What happens when you give low-income teens (and other women) who come to seek the help of family planning free birth control methods? Well, the only thing that makes sense: there are less teen pregnancies. Of course, teen pregnancy isn’t the only thing this program has helped to prevent. Unsurprisingly, less pregnant teens has also resulted in a much lower rate of teen abortions. Who would have guessed it?
Under the Colorado Department of Public Health and Environment, the state has been trying out a new program thanks to a private grant and some smart planning. Named the Colorado Family Planning Initiative, this program looks to provide those lower-income women with access to no-cost, or low-cost intrauterine devices (IUDs). The idea here was if people were going to be going out and having sex, this would prevent them from getting pregnant, which would avoid them coming back for government assistance. The effects were better than most imagined.
From 2009-2013, this measure effectively led to a 40 percent drop in the teen birth rate as well as a 42percent drop in the state’s teen abortion rate. Of course, this kind of result would be somewhat expected, but what really shows how valuable this might be was another statistic from 2008-2013. During this time, the Colorado WIC program saw a 23 percent drop as well. In case you are unfamiliar, WIC is a program that helps provide low-income mothers with what they need to take care of their babies, mainly food, formula and the like.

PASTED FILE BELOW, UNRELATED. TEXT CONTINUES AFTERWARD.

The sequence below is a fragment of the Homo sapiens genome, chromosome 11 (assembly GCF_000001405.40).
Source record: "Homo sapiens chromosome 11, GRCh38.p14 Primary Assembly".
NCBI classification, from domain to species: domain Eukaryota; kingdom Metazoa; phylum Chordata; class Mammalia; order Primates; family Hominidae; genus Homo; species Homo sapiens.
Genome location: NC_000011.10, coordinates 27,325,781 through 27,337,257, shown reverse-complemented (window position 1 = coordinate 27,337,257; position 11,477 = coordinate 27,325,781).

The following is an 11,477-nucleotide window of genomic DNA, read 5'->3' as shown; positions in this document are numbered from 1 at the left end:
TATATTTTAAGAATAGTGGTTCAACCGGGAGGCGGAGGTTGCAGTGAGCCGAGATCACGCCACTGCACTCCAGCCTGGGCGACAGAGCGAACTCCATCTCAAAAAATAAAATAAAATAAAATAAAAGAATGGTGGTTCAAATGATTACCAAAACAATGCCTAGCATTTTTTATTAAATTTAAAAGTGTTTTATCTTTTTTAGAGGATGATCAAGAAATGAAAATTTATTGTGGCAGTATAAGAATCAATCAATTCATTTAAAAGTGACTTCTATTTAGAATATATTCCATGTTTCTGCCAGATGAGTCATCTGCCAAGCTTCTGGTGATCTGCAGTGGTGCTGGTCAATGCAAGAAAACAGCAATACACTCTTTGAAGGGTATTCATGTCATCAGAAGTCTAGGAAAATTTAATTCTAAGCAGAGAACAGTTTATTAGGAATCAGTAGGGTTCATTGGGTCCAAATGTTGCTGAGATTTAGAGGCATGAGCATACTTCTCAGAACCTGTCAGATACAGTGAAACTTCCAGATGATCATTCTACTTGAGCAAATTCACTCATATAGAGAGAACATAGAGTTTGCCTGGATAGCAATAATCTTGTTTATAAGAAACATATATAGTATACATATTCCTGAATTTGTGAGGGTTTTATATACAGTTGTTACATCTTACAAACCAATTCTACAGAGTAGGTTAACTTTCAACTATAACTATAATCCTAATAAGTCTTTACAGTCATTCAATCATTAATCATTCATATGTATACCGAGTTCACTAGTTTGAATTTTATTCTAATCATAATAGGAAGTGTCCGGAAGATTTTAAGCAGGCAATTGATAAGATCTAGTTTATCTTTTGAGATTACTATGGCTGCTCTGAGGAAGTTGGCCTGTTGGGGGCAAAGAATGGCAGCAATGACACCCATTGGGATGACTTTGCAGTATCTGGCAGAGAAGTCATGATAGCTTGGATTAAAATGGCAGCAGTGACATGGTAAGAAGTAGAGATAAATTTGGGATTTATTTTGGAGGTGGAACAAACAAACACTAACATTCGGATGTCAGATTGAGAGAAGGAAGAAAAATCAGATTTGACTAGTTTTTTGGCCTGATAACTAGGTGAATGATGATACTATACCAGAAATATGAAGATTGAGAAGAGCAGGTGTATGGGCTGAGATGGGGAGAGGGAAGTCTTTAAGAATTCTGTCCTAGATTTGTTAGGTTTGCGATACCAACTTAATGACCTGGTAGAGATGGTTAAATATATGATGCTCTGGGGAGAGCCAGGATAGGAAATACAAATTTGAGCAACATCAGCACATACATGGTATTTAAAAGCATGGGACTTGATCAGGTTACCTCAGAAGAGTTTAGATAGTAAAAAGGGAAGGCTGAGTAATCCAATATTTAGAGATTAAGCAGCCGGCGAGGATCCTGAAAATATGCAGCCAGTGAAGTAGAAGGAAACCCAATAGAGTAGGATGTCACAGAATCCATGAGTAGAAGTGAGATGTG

While the idea may be great, the reality is funding is always the issue with programs like this. In the case of Colorado, they actually received private grant money to start this program and less than 10 years later they are already faced with the issue of how they are going to continue without outside additional funding. The question is, wouldn’t it be worth reducing the demand for abortions? Not to mention, diminishing the need for reliance on government programs like WIC?
Of course, you might wonder why they can’t help maintain this program by using some of the money they save through those programs like WIC. Unfortunately, not everyone is on board the free birth control train and some social conservatives are insisting this sort of program promotes promiscuity, leading to more teen sex. This would make sense, except for the fact that by age 19, 70 percent of teens have already had sex. Not to mention, there was no indication that teen sex rose, but instead these seemingly negative situations all dropped. Sounds like a win-win, right?
Regardless of where you stand on each of these individual issues, the fact remains: this system works in Colorado and significantly less people are getting abortions because of it. Wouldn’t it make sense to accept that this is a step in the right direction at least?